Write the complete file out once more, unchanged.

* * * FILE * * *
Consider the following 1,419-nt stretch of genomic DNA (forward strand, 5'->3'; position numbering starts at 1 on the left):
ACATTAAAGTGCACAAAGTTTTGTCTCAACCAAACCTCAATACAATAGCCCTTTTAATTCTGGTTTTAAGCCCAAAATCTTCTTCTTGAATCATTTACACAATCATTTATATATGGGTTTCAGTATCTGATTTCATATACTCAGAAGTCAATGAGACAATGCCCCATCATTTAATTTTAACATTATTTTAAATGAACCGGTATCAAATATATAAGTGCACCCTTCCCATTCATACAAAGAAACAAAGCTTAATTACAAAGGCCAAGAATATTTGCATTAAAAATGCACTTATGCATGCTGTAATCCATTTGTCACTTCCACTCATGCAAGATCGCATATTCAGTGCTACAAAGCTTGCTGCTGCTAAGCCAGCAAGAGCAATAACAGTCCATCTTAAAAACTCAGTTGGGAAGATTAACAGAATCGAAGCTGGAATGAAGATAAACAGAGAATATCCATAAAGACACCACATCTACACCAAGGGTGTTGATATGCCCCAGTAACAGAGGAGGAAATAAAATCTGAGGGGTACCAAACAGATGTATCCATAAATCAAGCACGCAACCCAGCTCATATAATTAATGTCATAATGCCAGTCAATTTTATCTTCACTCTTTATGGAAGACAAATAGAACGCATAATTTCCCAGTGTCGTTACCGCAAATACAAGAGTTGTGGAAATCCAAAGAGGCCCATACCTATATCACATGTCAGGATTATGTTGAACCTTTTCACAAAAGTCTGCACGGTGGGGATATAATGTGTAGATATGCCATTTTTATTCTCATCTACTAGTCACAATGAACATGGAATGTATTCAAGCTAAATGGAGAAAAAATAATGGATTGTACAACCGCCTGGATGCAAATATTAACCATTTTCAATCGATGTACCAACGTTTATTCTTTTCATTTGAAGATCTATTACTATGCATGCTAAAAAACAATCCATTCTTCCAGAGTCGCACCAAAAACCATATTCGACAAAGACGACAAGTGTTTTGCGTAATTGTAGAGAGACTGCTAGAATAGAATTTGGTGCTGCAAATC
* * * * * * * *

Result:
Consider the following 1,419-nt stretch of genomic DNA (forward strand, 5'->3'; position numbering starts at 1 on the left):
ACATTAAAGTGCACAAAGTTTTGTCTCAACCAAACCTCAATACAATAGCCCTTTTAATTCTGGTTTTAAGCCCAAAATCTTCTTCTTGAATCATTTACACAATCATTTATATATGGGTTTCAGTATCTGATTTCATATACTCAGAAGTCAATGAGACAATGCCCCATCATTTAATTTTAACATTATTTTAAATGAACCGGTATCAAATATATAAGTGCACCCTTCCCATTCATACAAAGAAACAAAGCTTAATTACAAAGGCCAAGAATATTTGCATTAAAAATGCACTTATGCATGCTGTAATCCATTTGTCACTTCCACTCATGCAAGATCGCATATTCAGTGCTACAAAGCTTGCTGCTGCTAAGCCAGCAAGAGCAATAACAGTCCATCTTAAAAACTCAGTTGGGAAGATTAACAGAATCGAAGCTGGAATGAAGATAAACAGAGAATATCCATAAAGACACCACATCTACACCAAGGGTGTTGATATGCCCCAGTAACAGAGGAGGAAATAAAATCTGAGGGGTACCAAACAGATGTATCCATAAATCAAGCACGCAACCCAGCTCATATAATTAATGTCATAATGCCAGTCAATTTTATCTTCACTCTTTATGGAAGACAAATAGAACGCATAATTTCCCAGTGTCGTTACCGCAAATACAAGAGTTGTGGAAATCCAAAGAGGCCCATACCTATATCACATGTCAGGATTATGTTGAACCTTTTCACAAAAGTCTGCACGGTGGGGATATAATGTGTAGATATGCCATTTTTATTCTCATCTACTAGTCACAATGAACATGGAATGTATTCAAGCTAAATGGAGAAAAAATAATGGATTGTACAACCGCCTGGATGCAAATATTAACCATTTTCAATCGATGTACCAACGTTTATTCTTTTCATTTGAAGATCTATTACTATGCATGCTAAAAAACAATCCATTCTTCCAGAGTCGCACCAAAAACCATATTCGACAAAGACGACAAGTGTTTTGCGTAATTGTAGAGAGACTGCTAGAATAGAATTTGGTGCTGCAAATC